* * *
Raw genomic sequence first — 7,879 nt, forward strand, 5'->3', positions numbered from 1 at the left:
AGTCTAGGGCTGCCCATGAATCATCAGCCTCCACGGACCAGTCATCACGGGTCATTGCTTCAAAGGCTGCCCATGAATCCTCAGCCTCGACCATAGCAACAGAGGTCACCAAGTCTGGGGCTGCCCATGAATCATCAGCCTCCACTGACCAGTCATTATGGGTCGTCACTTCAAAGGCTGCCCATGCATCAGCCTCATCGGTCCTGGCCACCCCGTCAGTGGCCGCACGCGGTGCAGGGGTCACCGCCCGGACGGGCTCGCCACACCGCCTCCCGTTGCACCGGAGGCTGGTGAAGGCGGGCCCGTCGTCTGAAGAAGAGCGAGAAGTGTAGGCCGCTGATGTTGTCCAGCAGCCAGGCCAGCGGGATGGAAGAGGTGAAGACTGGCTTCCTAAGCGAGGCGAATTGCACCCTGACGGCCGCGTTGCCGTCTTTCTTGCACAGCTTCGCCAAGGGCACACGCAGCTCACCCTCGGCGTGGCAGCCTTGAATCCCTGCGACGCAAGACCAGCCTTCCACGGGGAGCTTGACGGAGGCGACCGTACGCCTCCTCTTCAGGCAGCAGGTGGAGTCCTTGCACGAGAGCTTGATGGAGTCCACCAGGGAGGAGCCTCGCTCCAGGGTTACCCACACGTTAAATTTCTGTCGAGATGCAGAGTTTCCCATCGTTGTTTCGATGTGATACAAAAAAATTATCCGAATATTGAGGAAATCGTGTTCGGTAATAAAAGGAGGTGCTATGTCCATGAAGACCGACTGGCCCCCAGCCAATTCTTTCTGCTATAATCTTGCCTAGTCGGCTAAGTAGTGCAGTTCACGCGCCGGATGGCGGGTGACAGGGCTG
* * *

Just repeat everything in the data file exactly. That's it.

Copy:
Raw genomic sequence first — 7,879 nt, forward strand, 5'->3', positions numbered from 1 at the left:
AGTCTAGGGCTGCCCATGAATCATCAGCCTCCACGGACCAGTCATCACGGGTCATTGCTTCAAAGGCTGCCCATGAATCCTCAGCCTCGACCATAGCAACAGAGGTCACCAAGTCTGGGGCTGCCCATGAATCATCAGCCTCCACTGACCAGTCATTATGGGTCGTCACTTCAAAGGCTGCCCATGCATCAGCCTCATCGGTCCTGGCCACCCCGTCAGTGGCCGCACGCGGTGCAGGGGTCACCGCCCGGACGGGCTCGCCACACCGCCTCCCGTTGCACCGGAGGCTGGTGAAGGCGGGCCCGTCGTCTGAAGAAGAGCGAGAAGTGTAGGCCGCTGATGTTGTCCAGCAGCCAGGCCAGCGGGATGGAAGAGGTGAAGACTGGCTTCCTAAGCGAGGCGAATTGCACCCTGACGGCCGCGTTGCCGTCTTTCTTGCACAGCTTCGCCAAGGGCACACGCAGCTCACCCTCGGCGTGGCAGCCTTGAATCCCTGCGACGCAAGACCAGCCTTCCACGGGGAGCTTGACGGAGGCGACCGTACGCCTCCTCTTCAGGCAGCAGGTGGAGTCCTTGCACGAGAGCTTGATGGAGTCCACCAGGGAGGAGCCTCGCTCCAGGGTTACCCACACGTTAAATTTCTGTCGAGATGCAGAGTTTCCCATCGTTGTTTCGATGTGATACAAAAAAATTATCCGAATATTGAGGAAATCGTGTTCGGTAATAAAAGGAGGTGCTATGTCCATGAAGACCGACTGGCCCCCAGCCAATTCTTTCTGCTATAATCTTGCCTAGTCGGCTAAGTAGTGCAGTTCACGCGCCGGATGGCGGGTGACAGGGCTG